A Childhood Shaped By World War II charts the childhood of Mrs. Ilse Ludewig in Germany during World War II. The thesis chronicles her early years from her childhood perspective. Her personal story, obtained through extensive oral interviews, is located in the larger context of the German home front and the experiences of children during wartime. Mrs. Ludewig was born in 1930 and raised in Hildesheim, Germany and Osterwald, Germany.
Her childhood was experienced during the German Nazi regime. Though sheltered from the worst, the actual war and anti-Semitism, the regime's actions gradually became more visible and a disruptive force on what was important to her as a child: family, shelter, food, schooling. Mrs. Ludewig's vivid childhood recollections provide the core of the thesis and is presented in a chronological order. Relevant context, woven into her childhood experiences, is provided.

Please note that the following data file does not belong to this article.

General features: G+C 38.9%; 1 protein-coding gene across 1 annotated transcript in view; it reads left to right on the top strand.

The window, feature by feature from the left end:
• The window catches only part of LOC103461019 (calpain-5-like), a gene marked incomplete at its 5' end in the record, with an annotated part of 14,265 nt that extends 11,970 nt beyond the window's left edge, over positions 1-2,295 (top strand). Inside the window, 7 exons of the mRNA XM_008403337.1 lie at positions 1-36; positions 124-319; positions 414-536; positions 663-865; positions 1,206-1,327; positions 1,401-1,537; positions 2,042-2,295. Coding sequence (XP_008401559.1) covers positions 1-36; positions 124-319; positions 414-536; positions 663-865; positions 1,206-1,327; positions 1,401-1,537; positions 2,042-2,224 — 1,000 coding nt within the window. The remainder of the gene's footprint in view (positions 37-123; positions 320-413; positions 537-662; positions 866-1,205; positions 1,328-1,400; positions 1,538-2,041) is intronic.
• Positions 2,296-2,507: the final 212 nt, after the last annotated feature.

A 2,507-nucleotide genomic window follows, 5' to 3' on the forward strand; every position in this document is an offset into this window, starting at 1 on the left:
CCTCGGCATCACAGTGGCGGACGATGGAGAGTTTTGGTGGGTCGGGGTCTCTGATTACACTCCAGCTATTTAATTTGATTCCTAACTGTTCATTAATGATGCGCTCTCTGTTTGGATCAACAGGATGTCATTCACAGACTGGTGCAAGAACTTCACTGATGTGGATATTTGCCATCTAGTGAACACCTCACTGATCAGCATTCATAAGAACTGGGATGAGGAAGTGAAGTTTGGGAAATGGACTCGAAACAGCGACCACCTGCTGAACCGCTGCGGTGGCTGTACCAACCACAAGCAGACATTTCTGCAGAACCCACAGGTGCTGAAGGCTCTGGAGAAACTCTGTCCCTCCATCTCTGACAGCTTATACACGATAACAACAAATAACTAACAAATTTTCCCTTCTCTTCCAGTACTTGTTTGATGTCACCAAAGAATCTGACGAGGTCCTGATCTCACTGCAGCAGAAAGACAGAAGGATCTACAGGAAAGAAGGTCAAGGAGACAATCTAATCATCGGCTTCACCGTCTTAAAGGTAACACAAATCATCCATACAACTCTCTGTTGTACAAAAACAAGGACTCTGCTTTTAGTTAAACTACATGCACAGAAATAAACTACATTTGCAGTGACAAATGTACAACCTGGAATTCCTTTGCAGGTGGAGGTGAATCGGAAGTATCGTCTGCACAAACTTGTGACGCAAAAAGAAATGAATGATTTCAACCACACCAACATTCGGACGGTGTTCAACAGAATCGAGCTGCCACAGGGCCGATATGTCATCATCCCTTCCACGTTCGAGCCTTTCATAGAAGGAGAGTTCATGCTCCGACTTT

While the thesis focuses on Mrs. Ludewig, her parents, who were not politically active or members of the military, and a younger brother are naturally an integral part of her childhood story.
To summarize, Mrs. Ludewig and her family lived a life of privilege, afforded by her father's position in a family run business, in the city of Hildesheim. With the onset of World War II, Mrs. Ludewig's father relocated the family to the nearby village of Osterwald where he owned an estate. He felt this was a necessary wartime precaution. Previously the estate had only been used as a weekend retreat. Ultimately, neither wealth nor leaving Hildesheim sheltered the family from the Nazi regime and the turbulence of World War II.
The highlight of the thesis is Mrs. Ludewig's first hand account of American troops marching into Osterwald on April 7, 1945. They would occupy the village for approximately one month. Fluent in English, Mrs. Ludewig's mother served as an unofficial translator for the American officers, adding interest to her childhood experience.
The thesis includes a discussion of post World War II Germany. The source for this is Mrs. Ludewig's recollections of the harsh times that would linger well past war's end.